Bill to combat menstrual poverty is vetoed by

According to the United Nations Children’s Fund (UNICEF), more than 4 million Brazilian girls do not have access to minimum menstrual care items in schools. The subject has been debated on several fronts and there are public policy initiatives to reduce the damage in this regard. Even so, the topic is still not being dealt with with priority and the necessary understanding.

:: Four male deputies veto distribution of tampons to poor women in Paraíba ::

An example of this is what happened in Paraíba, where the Constitution and Justice Commission of the Legislative Assembly of Paraíba decided, by four votes to two, to maintain Governor João Azevedo’s veto (Citizenship), to Bill No. 1436 of 2019, in the last Monday (23).

The bill was authored by state deputy Estela Bezerra (PSB) which proposed the creation of the “Menstruação Sem Taboo” Program to distribute pads to low-income women and girls. “I think the project suffers from two types of discrimination: that of invisibility and then that of lack of legitimacy in recognition, because men tend to think that this is not a crucial problem, that it is not a problem of social interest, and it is ”, analyzes the deputy.

The veto generated a mobilization of 17 civil society organizations, which carried out an offensive in the networks, demanding its overthrow. “There is no doubt from civil society that this bill is fundamental, because it is the first point that brings the possibility of an organized and centralized public policy that tries to promote and combat mainly the issue of menstrual poverty. So, when there was, when we heard about the issue that the governor had vetoed, there was an organic, natural and immediate mobilization”, is what analyzes Marcela Torres, a member of the Public Project Institute (IPP), which is part of the campaign.

:: Women campaign for the overthrow of the veto of the project “Menstruação Sem Tabu” in Paraíba ::

Gradually, the issue is gaining ground, but it is necessary to recognize the level of impacts of menstrual poverty. “It is a matter of public health, because we are not talking about small numbers. The numbers are from a perspective that 3 out of 4 girls in Brazil do not have access to pads or the materials needed to care for 5 periods of menstruation; more than 60% of the girls have stopped going to class or somewhere they like, because they were menstruating”, says Rafael Santos Neves, coordinator of the UNICEF Water, Hygiene and Sanitation project for the Articulação do Semiárido Brasileiro (ASA) .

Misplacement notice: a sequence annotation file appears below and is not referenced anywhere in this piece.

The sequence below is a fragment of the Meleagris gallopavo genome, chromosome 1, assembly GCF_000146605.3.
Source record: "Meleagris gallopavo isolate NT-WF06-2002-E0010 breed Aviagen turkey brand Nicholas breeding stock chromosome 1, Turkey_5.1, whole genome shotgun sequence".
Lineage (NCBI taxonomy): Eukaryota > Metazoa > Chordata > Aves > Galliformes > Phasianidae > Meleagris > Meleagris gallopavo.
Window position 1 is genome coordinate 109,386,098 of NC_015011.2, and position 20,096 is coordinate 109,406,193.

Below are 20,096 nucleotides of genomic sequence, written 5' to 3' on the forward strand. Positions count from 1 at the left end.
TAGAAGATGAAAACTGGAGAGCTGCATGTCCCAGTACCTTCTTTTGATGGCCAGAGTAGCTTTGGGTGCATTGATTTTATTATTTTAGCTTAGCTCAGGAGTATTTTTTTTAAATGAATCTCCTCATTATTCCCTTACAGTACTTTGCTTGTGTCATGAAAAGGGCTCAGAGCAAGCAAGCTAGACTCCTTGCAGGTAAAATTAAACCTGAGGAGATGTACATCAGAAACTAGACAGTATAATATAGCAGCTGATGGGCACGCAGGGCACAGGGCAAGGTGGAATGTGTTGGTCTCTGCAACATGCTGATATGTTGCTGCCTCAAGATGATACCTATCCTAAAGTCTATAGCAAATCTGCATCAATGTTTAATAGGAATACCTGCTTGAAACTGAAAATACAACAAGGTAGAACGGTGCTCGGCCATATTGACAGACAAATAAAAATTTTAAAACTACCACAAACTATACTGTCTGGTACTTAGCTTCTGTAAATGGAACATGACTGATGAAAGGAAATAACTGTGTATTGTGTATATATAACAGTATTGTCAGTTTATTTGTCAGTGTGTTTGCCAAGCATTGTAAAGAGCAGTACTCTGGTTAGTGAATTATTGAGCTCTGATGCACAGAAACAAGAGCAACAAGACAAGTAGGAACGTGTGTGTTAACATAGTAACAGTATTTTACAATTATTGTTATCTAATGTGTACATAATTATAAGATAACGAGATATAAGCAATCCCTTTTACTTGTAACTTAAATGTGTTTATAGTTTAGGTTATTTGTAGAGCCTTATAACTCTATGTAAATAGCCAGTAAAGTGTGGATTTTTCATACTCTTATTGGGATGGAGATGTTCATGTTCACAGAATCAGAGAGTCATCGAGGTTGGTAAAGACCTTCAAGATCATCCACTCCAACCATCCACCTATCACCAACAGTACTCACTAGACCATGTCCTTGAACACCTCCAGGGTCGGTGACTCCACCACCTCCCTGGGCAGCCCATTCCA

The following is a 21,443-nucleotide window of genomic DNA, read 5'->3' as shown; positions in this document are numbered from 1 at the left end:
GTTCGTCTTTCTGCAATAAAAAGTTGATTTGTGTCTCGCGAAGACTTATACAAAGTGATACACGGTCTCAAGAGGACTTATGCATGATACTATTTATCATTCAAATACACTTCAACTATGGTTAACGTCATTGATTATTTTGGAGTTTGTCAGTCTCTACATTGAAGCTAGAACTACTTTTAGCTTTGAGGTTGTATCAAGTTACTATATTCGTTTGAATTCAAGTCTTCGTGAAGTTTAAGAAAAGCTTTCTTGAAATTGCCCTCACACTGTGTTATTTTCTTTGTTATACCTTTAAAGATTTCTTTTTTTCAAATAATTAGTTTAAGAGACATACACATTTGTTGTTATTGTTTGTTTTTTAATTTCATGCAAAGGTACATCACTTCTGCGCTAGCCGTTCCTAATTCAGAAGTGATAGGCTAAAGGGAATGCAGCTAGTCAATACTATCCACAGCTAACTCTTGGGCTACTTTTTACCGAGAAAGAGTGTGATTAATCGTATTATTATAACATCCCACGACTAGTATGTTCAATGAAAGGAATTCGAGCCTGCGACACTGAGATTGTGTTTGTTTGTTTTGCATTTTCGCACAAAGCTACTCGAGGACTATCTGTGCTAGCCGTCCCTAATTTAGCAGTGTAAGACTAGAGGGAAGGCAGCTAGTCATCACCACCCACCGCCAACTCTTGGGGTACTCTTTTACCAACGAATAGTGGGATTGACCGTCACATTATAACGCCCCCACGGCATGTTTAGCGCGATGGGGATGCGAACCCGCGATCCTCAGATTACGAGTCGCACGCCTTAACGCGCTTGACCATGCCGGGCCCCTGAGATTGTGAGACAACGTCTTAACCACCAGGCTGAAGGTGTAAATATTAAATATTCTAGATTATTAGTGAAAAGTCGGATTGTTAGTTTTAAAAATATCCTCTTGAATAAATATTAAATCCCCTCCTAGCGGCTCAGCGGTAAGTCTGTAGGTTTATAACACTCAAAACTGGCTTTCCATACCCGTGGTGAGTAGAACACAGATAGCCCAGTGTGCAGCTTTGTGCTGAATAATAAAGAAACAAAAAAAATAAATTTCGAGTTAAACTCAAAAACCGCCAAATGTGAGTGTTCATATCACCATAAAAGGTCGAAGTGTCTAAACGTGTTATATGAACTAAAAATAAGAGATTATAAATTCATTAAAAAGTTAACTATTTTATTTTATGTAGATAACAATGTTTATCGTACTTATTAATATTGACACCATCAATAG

Since 2014, the United Nations (UN) has recognized that women’s right to menstrual hygiene is a public health and human rights issue. But in Brazil, the items are still taxed as superfluous. “The medicine for erectile dysfunction is not, but the absorbent is taxed as a superfluous item. So, it’s about this: our claim is not simply fair, it is reparatory, it is indemnity”, evaluates Marcela.

:: Menstrual hygiene: global day reinforces need to help vulnerable women ::

Despite the difficulties of implementation in Paraíba, there are already laws dealing with the subject in states such as Ceará, Rio Grande do Norte and São Paulo, in addition to projects in progress in almost all states, as well as in the National Congress. The scenario leads the deputy to hope. “The bill is still going to full, we are still going to discuss with the 36 deputies – there are 30 deputies and 6 deputies in the composition of the house. We will have the opportunity to reverse this picture! I still believe that the project can win the governor’s veto, but it will be hard work and constant persuasion”, he concludes.

Source: BoF Pernambuco

Edition: Vanessa Gonzaga and Rani de Mendonça

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